Me? I fall in the middle ground lot–writing and pausing to listen; listening and then trying to catch some notes on paper after the fact. But my quirk is spacing out. Now that Paul Newman is less of a distraction, I’m people watching my fellow students’ classroom habits. But I’m also constantly pausing over the whimsy of the language. I lost a good ten minutes in class the other day after learning the word “Fernseher“–TV set. The minute it fell from my teacher’s lips, my hand shot up. “How does that translate literally?” “Far see-er.” she said. How fabulous and retro! The TV set, that box in the corner of the room that opens a window into other people’s worlds or other cities’ news–the far see-er box. I was consumed for a few minutes by images of people sitting around the earliest TV’s, like characters in a sci-fi B-movie, gazing at far away places through static and wiggly lines. Magic! How great is that?! I suddenly liked the German language again. . . and then I started wondering about other funny words. There’s the stuabsauger (dust sucker–the vacuum). And , oh–Kindergarten! That would literally mean “children’s garden.” A place for all of the little buds to grow tall and bloom! How funny–perfectly logical and spectacularly whimsical and visual all at once. And then, I started wondering about other words in English that I’ve never really thought about. Well, “television,” for one. I suppose that means “seeing from a distance.” Well, there you go.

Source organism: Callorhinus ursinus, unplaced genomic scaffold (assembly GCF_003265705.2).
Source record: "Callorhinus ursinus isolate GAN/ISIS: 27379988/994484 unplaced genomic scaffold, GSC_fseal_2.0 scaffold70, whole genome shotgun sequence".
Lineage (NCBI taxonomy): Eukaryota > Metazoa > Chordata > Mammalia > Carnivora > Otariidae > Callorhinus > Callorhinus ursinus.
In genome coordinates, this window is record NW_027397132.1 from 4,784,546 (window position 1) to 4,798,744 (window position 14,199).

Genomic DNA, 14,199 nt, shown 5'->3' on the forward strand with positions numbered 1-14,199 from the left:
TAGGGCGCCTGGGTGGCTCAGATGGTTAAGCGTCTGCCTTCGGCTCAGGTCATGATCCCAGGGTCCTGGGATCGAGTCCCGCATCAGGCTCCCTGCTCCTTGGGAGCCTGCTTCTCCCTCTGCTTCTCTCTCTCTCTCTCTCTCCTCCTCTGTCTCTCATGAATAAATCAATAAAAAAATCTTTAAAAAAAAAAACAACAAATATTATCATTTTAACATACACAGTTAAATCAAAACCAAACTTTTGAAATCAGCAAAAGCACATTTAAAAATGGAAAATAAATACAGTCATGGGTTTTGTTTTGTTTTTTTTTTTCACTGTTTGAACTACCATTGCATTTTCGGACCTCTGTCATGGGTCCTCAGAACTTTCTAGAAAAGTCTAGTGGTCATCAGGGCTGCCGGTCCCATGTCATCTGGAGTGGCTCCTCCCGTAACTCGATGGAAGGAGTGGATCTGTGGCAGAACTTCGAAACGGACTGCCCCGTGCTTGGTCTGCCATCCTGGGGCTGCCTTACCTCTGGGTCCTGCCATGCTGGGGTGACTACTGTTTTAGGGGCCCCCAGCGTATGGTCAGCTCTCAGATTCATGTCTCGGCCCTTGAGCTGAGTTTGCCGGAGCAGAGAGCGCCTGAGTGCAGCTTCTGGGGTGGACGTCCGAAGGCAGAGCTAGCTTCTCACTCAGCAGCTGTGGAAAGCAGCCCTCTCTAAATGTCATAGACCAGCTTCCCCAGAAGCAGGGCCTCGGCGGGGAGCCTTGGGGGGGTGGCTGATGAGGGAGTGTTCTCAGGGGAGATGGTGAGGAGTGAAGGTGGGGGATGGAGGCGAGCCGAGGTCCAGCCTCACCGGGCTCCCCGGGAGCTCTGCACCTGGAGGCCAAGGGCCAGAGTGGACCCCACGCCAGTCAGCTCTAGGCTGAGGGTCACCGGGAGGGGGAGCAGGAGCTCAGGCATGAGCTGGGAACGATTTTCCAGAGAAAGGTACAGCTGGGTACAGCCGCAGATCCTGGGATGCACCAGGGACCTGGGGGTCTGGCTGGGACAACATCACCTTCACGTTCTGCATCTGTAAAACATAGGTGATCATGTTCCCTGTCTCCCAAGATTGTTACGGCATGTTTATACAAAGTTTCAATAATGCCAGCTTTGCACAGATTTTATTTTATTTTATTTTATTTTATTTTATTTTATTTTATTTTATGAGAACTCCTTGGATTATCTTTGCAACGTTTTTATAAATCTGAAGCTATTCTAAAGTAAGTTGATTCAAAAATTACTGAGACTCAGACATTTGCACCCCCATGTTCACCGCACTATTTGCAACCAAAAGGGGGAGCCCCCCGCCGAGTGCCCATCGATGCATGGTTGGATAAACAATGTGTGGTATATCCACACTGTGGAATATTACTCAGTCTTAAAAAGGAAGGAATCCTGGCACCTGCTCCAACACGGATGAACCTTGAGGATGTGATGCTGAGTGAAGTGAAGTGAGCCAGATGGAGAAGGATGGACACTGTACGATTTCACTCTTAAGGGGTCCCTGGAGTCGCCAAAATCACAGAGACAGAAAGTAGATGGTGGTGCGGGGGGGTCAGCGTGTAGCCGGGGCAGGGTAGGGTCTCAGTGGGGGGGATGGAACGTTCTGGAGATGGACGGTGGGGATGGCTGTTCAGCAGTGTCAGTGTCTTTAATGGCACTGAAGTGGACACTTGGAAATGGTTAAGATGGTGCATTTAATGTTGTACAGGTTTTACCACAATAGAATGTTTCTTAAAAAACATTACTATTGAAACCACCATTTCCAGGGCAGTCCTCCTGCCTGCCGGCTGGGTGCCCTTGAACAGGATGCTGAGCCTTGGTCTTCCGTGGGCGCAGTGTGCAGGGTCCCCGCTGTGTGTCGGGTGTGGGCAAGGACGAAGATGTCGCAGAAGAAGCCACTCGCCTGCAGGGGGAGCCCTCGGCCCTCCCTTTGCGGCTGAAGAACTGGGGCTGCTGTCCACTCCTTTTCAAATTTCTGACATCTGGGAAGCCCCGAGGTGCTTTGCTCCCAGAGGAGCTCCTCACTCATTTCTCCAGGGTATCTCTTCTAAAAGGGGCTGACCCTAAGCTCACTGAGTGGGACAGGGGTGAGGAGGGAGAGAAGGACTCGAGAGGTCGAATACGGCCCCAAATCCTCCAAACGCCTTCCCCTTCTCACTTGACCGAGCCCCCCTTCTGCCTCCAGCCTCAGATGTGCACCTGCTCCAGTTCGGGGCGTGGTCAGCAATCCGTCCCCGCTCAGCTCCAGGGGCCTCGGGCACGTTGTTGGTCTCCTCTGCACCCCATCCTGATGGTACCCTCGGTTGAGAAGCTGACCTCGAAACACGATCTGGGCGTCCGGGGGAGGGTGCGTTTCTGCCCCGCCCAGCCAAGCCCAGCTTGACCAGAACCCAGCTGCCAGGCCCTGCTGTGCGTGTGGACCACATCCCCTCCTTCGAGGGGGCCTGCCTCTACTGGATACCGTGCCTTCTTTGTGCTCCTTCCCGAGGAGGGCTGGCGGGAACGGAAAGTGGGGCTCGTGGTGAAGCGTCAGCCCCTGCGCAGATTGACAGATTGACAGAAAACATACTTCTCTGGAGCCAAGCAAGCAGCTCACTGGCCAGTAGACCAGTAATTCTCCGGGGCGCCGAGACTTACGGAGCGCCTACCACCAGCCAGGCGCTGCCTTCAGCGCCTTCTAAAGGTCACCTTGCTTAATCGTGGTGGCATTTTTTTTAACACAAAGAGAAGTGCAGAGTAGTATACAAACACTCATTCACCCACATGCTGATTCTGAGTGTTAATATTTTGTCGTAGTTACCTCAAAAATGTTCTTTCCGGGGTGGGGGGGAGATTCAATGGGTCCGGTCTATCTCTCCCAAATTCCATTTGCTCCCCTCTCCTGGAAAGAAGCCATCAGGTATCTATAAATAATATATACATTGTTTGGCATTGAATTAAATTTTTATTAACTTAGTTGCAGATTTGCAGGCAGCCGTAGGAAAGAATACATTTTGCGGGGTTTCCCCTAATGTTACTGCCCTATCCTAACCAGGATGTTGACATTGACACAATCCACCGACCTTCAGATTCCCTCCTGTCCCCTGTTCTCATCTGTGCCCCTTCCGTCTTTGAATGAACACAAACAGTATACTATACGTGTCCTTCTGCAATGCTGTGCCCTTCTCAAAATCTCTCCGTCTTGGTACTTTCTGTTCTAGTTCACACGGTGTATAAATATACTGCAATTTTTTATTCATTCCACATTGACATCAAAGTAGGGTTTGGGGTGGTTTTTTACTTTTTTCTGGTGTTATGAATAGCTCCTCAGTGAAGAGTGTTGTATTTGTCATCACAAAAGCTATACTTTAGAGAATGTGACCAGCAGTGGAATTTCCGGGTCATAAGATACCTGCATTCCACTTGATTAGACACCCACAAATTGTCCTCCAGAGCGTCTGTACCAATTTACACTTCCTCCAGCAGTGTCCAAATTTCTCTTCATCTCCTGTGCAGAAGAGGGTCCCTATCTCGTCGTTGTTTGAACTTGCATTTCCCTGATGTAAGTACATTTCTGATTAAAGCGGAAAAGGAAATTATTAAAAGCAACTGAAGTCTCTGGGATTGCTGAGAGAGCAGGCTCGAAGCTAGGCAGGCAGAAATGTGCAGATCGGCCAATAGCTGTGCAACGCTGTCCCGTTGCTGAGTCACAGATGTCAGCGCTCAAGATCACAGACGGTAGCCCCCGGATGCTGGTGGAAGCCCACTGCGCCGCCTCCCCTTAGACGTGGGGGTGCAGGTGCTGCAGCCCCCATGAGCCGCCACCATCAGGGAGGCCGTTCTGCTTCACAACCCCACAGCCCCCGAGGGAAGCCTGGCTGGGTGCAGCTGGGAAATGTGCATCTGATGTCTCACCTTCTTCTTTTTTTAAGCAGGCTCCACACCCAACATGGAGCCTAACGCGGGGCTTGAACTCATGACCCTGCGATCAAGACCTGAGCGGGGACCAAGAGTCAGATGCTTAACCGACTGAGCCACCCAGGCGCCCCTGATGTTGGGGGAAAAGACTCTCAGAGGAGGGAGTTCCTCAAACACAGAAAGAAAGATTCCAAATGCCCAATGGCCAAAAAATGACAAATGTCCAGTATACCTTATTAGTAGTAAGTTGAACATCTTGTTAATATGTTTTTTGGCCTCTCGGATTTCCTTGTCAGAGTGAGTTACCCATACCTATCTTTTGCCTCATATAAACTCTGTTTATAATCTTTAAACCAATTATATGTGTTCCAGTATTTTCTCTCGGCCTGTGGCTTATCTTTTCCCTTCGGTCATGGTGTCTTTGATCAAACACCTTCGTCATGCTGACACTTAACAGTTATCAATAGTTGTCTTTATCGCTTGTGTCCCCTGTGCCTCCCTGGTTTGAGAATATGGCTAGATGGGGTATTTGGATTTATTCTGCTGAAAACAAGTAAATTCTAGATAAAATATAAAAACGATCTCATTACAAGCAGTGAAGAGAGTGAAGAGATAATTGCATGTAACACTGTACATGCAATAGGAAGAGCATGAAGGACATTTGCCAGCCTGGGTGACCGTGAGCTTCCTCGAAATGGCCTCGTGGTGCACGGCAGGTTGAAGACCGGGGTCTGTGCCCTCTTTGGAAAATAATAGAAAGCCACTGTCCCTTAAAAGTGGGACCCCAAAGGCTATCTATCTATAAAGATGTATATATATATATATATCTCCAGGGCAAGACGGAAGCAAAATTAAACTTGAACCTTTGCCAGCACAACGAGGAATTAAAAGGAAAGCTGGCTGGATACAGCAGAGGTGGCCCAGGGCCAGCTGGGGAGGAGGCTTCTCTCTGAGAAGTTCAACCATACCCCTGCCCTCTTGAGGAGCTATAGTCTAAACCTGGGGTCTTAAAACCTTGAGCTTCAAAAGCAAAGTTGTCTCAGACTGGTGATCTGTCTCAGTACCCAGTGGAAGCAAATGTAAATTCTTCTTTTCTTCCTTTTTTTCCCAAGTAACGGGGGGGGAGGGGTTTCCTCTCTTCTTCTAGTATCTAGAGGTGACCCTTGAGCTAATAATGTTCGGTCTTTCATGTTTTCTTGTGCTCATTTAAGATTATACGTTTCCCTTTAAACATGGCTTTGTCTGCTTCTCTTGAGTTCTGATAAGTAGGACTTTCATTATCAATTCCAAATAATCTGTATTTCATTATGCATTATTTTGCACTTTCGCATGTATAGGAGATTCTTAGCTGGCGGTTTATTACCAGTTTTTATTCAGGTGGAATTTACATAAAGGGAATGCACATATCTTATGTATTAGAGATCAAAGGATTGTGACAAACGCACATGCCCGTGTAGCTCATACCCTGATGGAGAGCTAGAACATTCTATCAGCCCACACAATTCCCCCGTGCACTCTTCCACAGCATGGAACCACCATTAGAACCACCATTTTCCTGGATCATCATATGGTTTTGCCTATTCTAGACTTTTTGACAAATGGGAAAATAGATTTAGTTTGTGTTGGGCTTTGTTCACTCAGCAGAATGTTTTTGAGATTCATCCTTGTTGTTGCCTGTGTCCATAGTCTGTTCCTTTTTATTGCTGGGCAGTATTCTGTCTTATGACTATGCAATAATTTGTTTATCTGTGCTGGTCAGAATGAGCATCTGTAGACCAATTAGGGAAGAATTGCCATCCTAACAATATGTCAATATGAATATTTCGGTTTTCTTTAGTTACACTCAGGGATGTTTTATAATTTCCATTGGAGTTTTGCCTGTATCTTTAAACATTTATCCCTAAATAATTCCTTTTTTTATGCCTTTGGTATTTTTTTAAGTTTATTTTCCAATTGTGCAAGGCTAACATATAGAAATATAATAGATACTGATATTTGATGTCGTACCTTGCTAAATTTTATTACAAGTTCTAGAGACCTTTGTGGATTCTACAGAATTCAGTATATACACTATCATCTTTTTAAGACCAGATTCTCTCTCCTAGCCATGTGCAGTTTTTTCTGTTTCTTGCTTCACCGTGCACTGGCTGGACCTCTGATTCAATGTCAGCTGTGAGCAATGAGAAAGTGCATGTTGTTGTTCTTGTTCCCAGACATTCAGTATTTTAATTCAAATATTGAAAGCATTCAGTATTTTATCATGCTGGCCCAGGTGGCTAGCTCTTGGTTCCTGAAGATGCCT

And there I went–having missed 5 or 10 minutes of what was going on in class while I pondered the whimsy and logic of language. And while my classmate studiously referred to his charts and cheat sheets on cases and declensions, while the person to his left concentrated and rocked slightly.